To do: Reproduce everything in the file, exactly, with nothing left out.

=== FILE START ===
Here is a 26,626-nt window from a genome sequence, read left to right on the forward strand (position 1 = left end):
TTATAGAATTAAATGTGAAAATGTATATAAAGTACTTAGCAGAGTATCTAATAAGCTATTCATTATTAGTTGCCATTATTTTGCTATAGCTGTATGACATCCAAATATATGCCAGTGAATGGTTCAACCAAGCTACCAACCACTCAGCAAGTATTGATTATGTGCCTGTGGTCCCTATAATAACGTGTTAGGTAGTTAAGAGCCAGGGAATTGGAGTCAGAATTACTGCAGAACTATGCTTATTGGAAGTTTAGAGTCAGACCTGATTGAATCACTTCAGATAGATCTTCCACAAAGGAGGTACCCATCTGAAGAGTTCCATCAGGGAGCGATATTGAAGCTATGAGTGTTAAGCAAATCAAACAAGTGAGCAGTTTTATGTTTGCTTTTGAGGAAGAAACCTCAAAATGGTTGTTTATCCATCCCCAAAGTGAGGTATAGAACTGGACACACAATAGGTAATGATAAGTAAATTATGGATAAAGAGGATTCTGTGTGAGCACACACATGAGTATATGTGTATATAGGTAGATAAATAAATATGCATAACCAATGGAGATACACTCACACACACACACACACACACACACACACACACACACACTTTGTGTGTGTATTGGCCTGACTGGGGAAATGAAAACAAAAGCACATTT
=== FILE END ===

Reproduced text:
Here is a 26,626-nt window from a genome sequence, read left to right on the forward strand (position 1 = left end):
TTATAGAATTAAATGTGAAAATGTATATAAAGTACTTAGCAGAGTATCTAATAAGCTATTCATTATTAGTTGCCATTATTTTGCTATAGCTGTATGACATCCAAATATATGCCAGTGAATGGTTCAACCAAGCTACCAACCACTCAGCAAGTATTGATTATGTGCCTGTGGTCCCTATAATAACGTGTTAGGTAGTTAAGAGCCAGGGAATTGGAGTCAGAATTACTGCAGAACTATGCTTATTGGAAGTTTAGAGTCAGACCTGATTGAATCACTTCAGATAGATCTTCCACAAAGGAGGTACCCATCTGAAGAGTTCCATCAGGGAGCGATATTGAAGCTATGAGTGTTAAGCAAATCAAACAAGTGAGCAGTTTTATGTTTGCTTTTGAGGAAGAAACCTCAAAATGGTTGTTTATCCATCCCCAAAGTGAGGTATAGAACTGGACACACAATAGGTAATGATAAGTAAATTATGGATAAAGAGGATTCTGTGTGAGCACACACATGAGTATATGTGTATATAGGTAGATAAATAAATATGCATAACCAATGGAGATACACTCACACACACACACACACACACACACACACACACACACACTTTGTGTGTGTATTGGCCTGACTGGGGAAATGAAAACAAAAGCACATTT